Hollywood is no stranger to scandal. There is no question that under all the glitz and glamour lies a world filled with greed and degradation. Hopefuls arrive daily in search of fame and fortune and are willing to sell their souls in order to attain their goals.
One such hopeful was Julia Jean Mildred Frances Turner. She was born on February 8, 1921 in Wallace, Idaho. Hard times forced the family to relocate to San Francisco, California where her father, John "Virgil" Turner, tried to earn a living by gambling. In 1930, after a night of good luck, Virgil stuck his winnings in his left sock and struck off for home. His body was found in the Mission District with his left sock and shoe missing. His murder was never solved.
When Julia's "Judy" mother, Mildred Frances Turner, developed health problems, she was advised by a doctor to move to a drier climate and they moved to Los Angeles, California. Mildred tried to support herself and Judy by working as a beautician but Judy was often forced to live with her mother's friends and acquaintances in order to save money.
Judy attended Hollywood High School and one day in 1936 she decided to ditch her typing class. She went to the Top Hat Cafe on the corner of Sunset Boulevard and bought a soda. William R. Wilkerson, publisher of the Hollywood Reporter, walked into the cafe and immediately spotted the 15-year-old beauty sipping her soda and decided to approach her. He uttered the fateful question that would forever change her life, "Would you like to be in the movies?"
Wilkerson referred her to talent agent Zeppo Marx who agreed to represent her.
Film director Mervyn LeRoy was having a difficult time finding someone to cast in the role of Mary Clay in his upcoming film They Won't Forget. When Marx introduced Judy to LeRoy he knew he had filled the part.
Her walk-on role consisted of her walking down the street wearing a form fitting skirt, tight sweater and high heels. Even though the film was forgettable, Judy's small role caused an overnight sensation and earned her the unwanted nickname of "The Sweater Girl." She went on to sign a contract with MGM who set at work to reinvent her image. They created a new persona for her, complete with platinum blonde hair and a new name.
The sweater girl became Hollywood's latest sex symbol, Lana Turner. She is best known for her sultry performances in "The Postman Always Rings Twice", "Imitation Of Life", "Peyton Place" and "The Bad And The Beautiful".
Unfortunately Lana Turner's success on the big screen did not spill over into her personal life. She was married eight times to seven different men.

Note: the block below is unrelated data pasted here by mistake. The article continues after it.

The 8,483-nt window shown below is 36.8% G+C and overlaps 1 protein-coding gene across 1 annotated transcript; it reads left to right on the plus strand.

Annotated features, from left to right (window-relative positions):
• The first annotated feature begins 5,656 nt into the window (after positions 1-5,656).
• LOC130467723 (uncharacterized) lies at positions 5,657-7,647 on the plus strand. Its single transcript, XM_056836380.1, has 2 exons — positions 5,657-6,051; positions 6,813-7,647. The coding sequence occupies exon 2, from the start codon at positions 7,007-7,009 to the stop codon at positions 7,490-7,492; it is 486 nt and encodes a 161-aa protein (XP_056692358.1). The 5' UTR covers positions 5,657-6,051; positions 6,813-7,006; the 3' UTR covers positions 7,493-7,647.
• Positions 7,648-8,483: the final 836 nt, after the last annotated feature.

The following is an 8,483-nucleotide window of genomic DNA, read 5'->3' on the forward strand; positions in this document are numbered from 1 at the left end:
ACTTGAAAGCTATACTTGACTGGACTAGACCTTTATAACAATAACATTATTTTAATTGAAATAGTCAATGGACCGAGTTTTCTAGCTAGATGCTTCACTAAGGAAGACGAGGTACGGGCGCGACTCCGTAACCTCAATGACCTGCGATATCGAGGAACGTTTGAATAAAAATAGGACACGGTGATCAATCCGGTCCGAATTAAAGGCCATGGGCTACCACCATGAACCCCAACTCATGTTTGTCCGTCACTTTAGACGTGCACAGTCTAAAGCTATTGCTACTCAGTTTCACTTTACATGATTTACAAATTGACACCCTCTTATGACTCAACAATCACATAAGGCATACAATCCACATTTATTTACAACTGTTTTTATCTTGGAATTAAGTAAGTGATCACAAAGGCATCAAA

Her first marriage was to band leader, Artie Shaw who she had met while rebounding from her affair with Mickey Rooney. The marriage lasted only four months. Shaw was an arrogant man with a huge ego. He felt he was intellectually superior to Lana and was verbally and physically abusive to her.
Lana's second marriage was to Stephen Crane, a restaurateur. The marriage was annulled shortly after the nuptials when it was uncovered that Crane's Mexican divorce from his first wife was not recognized in the United States. Meanwhile Lana became pregnant with her only living child, a daughter named Cheryl. The two married again after Crane obtained a legitimate divorce but this union fared no better than her previous marriage and the two parted company for good.
Husband number three was millionaire Henry J. Topping Jr. whom Lana divorced when he lost his lost a substantial portion of his fortune due to excessive gambling and poor investments.
She next married actor Lex Barker. They divorced after four years when it was revealed that he was molesting her daughter, Cheryl.
She went on to marry and divorce three more times before throwing in the towel.
Lana had reached a low point in her life when she met Johnny Stompanato in 1957. She had just divorced Barker and her career was in a downward spiral. He went by the name of John Steele and his dark good looks and muscular physique and his persistent wooing, proved to much for Lana to resist.
When their relationship became public knowledge one of Lana's closest friends broke the news to her about Johnny's real identity.